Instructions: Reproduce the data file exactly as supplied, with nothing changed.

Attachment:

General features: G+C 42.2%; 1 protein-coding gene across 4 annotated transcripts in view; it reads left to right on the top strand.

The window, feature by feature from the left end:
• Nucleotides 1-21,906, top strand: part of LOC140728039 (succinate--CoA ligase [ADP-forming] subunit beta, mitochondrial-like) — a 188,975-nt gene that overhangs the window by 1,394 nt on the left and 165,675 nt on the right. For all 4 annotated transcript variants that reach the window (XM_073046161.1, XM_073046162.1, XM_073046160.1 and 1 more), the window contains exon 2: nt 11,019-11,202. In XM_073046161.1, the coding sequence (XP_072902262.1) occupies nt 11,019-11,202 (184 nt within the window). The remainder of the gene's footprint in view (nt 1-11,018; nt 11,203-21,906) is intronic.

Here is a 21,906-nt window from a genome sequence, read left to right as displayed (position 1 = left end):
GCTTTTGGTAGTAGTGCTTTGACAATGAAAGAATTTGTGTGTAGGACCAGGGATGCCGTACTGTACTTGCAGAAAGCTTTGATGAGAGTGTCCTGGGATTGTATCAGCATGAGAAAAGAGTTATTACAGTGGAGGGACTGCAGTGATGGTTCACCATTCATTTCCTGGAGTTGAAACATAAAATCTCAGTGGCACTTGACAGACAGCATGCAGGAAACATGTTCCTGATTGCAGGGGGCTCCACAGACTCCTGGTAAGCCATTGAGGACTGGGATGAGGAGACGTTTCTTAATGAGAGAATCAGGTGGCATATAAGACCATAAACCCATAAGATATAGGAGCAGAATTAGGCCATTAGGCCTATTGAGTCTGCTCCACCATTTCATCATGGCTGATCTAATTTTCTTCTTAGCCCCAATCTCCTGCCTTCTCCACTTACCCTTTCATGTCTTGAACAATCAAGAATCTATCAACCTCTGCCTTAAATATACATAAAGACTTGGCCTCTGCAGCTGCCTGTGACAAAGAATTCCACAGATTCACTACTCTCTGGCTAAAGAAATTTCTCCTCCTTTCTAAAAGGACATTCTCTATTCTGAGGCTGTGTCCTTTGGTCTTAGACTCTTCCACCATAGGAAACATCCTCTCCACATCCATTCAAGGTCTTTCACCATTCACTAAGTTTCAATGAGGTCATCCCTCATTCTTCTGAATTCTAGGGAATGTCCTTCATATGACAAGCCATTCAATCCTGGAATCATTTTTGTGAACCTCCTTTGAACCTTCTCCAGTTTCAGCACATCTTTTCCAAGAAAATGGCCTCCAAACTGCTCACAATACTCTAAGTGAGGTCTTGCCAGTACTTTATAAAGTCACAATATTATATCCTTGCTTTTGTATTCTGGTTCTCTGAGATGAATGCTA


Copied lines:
General features: G+C 42.2%; 1 protein-coding gene across 4 annotated transcripts in view; it reads left to right on the top strand.

The window, feature by feature from the left end:
• Nucleotides 1-21,906, top strand: part of LOC140728039 (succinate--CoA ligase [ADP-forming] subunit beta, mitochondrial-like) — a 188,975-nt gene that overhangs the window by 1,394 nt on the left and 165,675 nt on the right. For all 4 annotated transcript variants that reach the window (XM_073046161.1, XM_073046162.1, XM_073046160.1 and 1 more), the window contains exon 2: nt 11,019-11,202. In XM_073046161.1, the coding sequence (XP_072902262.1) occupies nt 11,019-11,202 (184 nt within the window). The remainder of the gene's footprint in view (nt 1-11,018; nt 11,203-21,906) is intronic.

Here is a 21,906-nt window from a genome sequence, read left to right as displayed (position 1 = left end):
GCTTTTGGTAGTAGTGCTTTGACAATGAAAGAATTTGTGTGTAGGACCAGGGATGCCGTACTGTACTTGCAGAAAGCTTTGATGAGAGTGTCCTGGGATTGTATCAGCATGAGAAAAGAGTTATTACAGTGGAGGGACTGCAGTGATGGTTCACCATTCATTTCCTGGAGTTGAAACATAAAATCTCAGTGGCACTTGACAGACAGCATGCAGGAAACATGTTCCTGATTGCAGGGGGCTCCACAGACTCCTGGTAAGCCATTGAGGACTGGGATGAGGAGACGTTTCTTAATGAGAGAATCAGGTGGCATATAAGACCATAAACCCATAAGATATAGGAGCAGAATTAGGCCATTAGGCCTATTGAGTCTGCTCCACCATTTCATCATGGCTGATCTAATTTTCTTCTTAGCCCCAATCTCCTGCCTTCTCCACTTACCCTTTCATGTCTTGAACAATCAAGAATCTATCAACCTCTGCCTTAAATATACATAAAGACTTGGCCTCTGCAGCTGCCTGTGACAAAGAATTCCACAGATTCACTACTCTCTGGCTAAAGAAATTTCTCCTCCTTTCTAAAAGGACATTCTCTATTCTGAGGCTGTGTCCTTTGGTCTTAGACTCTTCCACCATAGGAAACATCCTCTCCACATCCATTCAAGGTCTTTCACCATTCACTAAGTTTCAATGAGGTCATCCCTCATTCTTCTGAATTCTAGGGAATGTCCTTCATATGACAAGCCATTCAATCCTGGAATCATTTTTGTGAACCTCCTTTGAACCTTCTCCAGTTTCAGCACATCTTTTCCAAGAAAATGGCCTCCAAACTGCTCACAATACTCTAAGTGAGGTCTTGCCAGTACTTTATAAAGTCACAATATTATATCCTTGCTTTTGTATTCTGGTTCTCTGAGATGAATGCTA